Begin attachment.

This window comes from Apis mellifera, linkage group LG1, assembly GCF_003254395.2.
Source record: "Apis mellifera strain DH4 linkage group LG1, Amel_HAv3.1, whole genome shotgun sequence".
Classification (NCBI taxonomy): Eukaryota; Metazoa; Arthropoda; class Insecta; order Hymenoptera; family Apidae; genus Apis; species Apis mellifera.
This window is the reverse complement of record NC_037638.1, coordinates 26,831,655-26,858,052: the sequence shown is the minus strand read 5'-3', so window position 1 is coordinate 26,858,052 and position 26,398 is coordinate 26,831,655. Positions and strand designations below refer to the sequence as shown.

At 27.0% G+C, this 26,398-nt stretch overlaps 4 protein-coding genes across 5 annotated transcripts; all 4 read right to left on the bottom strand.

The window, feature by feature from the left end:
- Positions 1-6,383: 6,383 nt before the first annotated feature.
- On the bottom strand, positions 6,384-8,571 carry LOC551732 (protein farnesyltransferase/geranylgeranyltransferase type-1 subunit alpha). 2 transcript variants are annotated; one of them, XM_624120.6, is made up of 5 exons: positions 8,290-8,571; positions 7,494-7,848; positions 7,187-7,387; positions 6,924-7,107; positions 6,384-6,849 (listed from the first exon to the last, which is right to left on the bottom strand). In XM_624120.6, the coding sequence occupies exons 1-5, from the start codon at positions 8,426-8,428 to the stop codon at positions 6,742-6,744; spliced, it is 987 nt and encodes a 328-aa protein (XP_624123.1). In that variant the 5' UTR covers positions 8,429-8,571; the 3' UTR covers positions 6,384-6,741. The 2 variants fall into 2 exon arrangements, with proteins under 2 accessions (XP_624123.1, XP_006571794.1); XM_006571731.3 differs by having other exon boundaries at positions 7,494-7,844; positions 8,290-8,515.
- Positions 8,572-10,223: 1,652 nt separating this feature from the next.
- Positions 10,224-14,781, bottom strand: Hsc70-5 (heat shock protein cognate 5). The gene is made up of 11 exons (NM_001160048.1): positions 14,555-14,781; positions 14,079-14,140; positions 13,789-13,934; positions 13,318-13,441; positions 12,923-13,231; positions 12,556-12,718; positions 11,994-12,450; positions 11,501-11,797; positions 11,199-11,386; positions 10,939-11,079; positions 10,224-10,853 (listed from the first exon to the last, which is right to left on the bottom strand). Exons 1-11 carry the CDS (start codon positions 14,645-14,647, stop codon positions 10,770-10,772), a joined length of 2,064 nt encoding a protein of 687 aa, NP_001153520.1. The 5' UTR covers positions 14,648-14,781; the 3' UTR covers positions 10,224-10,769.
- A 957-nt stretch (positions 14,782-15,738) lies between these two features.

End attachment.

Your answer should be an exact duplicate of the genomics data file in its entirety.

This window comes from Apis mellifera, linkage group LG1, assembly GCF_003254395.2.
Source record: "Apis mellifera strain DH4 linkage group LG1, Amel_HAv3.1, whole genome shotgun sequence".
Classification (NCBI taxonomy): Eukaryota; Metazoa; Arthropoda; class Insecta; order Hymenoptera; family Apidae; genus Apis; species Apis mellifera.
This window is the reverse complement of record NC_037638.1, coordinates 26,831,655-26,858,052: the sequence shown is the minus strand read 5'-3', so window position 1 is coordinate 26,858,052 and position 26,398 is coordinate 26,831,655. Positions and strand designations below refer to the sequence as shown.

At 27.0% G+C, this 26,398-nt stretch overlaps 4 protein-coding genes across 5 annotated transcripts; all 4 read right to left on the bottom strand.

The window, feature by feature from the left end:
- Positions 1-6,383: 6,383 nt before the first annotated feature.
- On the bottom strand, positions 6,384-8,571 carry LOC551732 (protein farnesyltransferase/geranylgeranyltransferase type-1 subunit alpha). 2 transcript variants are annotated; one of them, XM_624120.6, is made up of 5 exons: positions 8,290-8,571; positions 7,494-7,848; positions 7,187-7,387; positions 6,924-7,107; positions 6,384-6,849 (listed from the first exon to the last, which is right to left on the bottom strand). In XM_624120.6, the coding sequence occupies exons 1-5, from the start codon at positions 8,426-8,428 to the stop codon at positions 6,742-6,744; spliced, it is 987 nt and encodes a 328-aa protein (XP_624123.1). In that variant the 5' UTR covers positions 8,429-8,571; the 3' UTR covers positions 6,384-6,741. The 2 variants fall into 2 exon arrangements, with proteins under 2 accessions (XP_624123.1, XP_006571794.1); XM_006571731.3 differs by having other exon boundaries at positions 7,494-7,844; positions 8,290-8,515.
- Positions 8,572-10,223: 1,652 nt separating this feature from the next.
- Positions 10,224-14,781, bottom strand: Hsc70-5 (heat shock protein cognate 5). The gene is made up of 11 exons (NM_001160048.1): positions 14,555-14,781; positions 14,079-14,140; positions 13,789-13,934; positions 13,318-13,441; positions 12,923-13,231; positions 12,556-12,718; positions 11,994-12,450; positions 11,501-11,797; positions 11,199-11,386; positions 10,939-11,079; positions 10,224-10,853 (listed from the first exon to the last, which is right to left on the bottom strand). Exons 1-11 carry the CDS (start codon positions 14,645-14,647, stop codon positions 10,770-10,772), a joined length of 2,064 nt encoding a protein of 687 aa, NP_001153520.1. The 5' UTR covers positions 14,648-14,781; the 3' UTR covers positions 10,224-10,769.
- A 957-nt stretch (positions 14,782-15,738) lies between these two features.